I recall being both happy and sad on Sept. 30, 1971. I witnessed Frank Howard, aka the "Gentle Giant" and "Hondo," hit his 237th home run as a Washington Senator. Then, three innings later, I waved goodbye to a team that, as a youngster growing up during a troubled time in this city, I'd come to rely on.
I can't imagine how the old-timers must have felt, the long-suffering Washington baseball fans who faithfully stuck by the Senators for so many years. Team owner and ultimate stealer Bob "Boob" Short declined to show his face the last time the Nats took the field at RFK Stadium.
In 1991, I wrote that the Baltimore Orioles' final game at Memorial Stadium was a sellout, even though the Birds were moving only across town. It's a shame, because for all the good the Senators brought to this city, they never had the support they deserved.
In fact, only 18,460 showed up to watch the Senators play ball that final night, and 4,000 of those were gate-crashers who refused to put another dollar into the Boob's pockets.
I was fortunate that my father introduced me to the Senators at a very young age. We sat in the upper deck above left field - not the most expensive seats in the house, but to me there were none better.
From there, I watched Ken McMullen tag third to complete the most incredible triple play a boy could ever see. I'll never forget the night a New York Yankee hit a long, towering shot destined to clear the right-field fence, only the ball - and pigeon - dropped like bricks as a bewildered Lee Maye looked on in disbelief.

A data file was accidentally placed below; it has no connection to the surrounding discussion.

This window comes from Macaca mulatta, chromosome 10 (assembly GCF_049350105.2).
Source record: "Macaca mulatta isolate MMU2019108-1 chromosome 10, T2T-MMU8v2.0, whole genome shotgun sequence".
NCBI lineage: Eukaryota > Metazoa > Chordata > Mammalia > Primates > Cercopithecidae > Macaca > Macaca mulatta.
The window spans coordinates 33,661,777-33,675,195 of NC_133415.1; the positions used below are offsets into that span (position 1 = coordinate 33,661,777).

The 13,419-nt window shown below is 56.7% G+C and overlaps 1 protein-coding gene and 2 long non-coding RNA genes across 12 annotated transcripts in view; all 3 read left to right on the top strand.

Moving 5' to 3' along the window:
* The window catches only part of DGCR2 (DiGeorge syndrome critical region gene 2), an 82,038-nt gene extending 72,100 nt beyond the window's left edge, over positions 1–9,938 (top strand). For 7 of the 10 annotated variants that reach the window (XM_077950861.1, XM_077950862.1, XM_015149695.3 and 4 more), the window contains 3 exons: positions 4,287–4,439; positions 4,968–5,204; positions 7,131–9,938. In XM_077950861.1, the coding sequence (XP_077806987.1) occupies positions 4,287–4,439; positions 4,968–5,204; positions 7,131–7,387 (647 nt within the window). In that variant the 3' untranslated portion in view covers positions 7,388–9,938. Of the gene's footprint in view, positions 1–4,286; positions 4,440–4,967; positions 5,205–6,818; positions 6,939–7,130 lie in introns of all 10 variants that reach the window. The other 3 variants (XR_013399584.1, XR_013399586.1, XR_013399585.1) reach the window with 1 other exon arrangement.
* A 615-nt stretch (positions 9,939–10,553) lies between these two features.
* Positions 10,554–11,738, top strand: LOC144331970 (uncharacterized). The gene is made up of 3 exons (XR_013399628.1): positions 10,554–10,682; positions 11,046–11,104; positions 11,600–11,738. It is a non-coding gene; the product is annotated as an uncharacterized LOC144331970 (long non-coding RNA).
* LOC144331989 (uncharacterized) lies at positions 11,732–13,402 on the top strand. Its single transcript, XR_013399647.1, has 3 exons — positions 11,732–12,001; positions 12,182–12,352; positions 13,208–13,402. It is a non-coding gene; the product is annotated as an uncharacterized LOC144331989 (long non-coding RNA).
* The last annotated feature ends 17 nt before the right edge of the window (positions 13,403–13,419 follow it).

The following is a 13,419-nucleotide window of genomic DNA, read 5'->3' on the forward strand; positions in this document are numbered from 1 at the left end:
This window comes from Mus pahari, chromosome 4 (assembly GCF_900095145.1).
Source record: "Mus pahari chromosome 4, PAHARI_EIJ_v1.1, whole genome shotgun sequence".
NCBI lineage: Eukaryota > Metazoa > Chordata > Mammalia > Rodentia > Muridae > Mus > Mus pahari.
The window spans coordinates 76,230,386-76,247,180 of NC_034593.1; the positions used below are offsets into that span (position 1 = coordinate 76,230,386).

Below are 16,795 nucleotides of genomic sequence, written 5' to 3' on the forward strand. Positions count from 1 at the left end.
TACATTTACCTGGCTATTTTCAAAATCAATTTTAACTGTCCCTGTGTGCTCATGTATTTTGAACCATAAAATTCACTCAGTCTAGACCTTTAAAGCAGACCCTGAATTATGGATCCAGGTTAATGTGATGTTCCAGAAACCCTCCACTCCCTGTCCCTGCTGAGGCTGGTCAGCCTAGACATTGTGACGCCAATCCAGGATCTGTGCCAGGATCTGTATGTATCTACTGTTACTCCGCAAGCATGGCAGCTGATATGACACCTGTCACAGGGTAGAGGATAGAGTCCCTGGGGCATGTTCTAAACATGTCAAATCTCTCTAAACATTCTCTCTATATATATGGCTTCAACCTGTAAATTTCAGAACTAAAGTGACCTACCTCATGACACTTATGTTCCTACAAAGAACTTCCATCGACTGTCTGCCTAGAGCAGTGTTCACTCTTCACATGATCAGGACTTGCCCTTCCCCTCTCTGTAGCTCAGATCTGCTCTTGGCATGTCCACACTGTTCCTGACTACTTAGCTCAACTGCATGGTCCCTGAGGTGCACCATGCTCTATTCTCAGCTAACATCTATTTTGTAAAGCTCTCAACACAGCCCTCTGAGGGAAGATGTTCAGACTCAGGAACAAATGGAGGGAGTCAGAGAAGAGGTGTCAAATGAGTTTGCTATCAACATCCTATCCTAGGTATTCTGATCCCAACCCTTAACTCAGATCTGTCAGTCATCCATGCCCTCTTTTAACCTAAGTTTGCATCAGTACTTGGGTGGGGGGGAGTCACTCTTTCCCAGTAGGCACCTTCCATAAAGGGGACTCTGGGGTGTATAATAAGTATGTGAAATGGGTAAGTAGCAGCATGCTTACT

There was Casey Cox throwing curves to Paul Casanova, Mike Epstein snagging line drives down the first-base line, Tim Cullen and Ed Brinkman trapping runners between bases, and Del Unser swiping homers off the top of the center-field fence.
But no player roused the crowd more than Hondo, who aimed each of his mighty homers for the Anacostia River. Howard hit 44 home runs in both the 1968 and 1970 seasons, leading the league, and I consider myself lucky to have seen many of them. I would dare pitchers to throw Hondo the "blooper," because when he wasn't fooled you could kiss the ball goodbye.
Howard was very friendly to little people like me, which I knew from staring up at him on several occasions. Not far from my home stood the George Mason Hotel, which, like the Senators, is gone now. Every six months or so, manager Ted Williams and other baseball greats would gather there for receptions, and the doorman would allow my friends and me to go as far as the buffet line with our autograph books.
John McCaslin is a contributing columnist on Townhall.com and author of Inside The Beltway: Offbeat Stories, Scoops, and Shenanigans from around the Nation's Capital .
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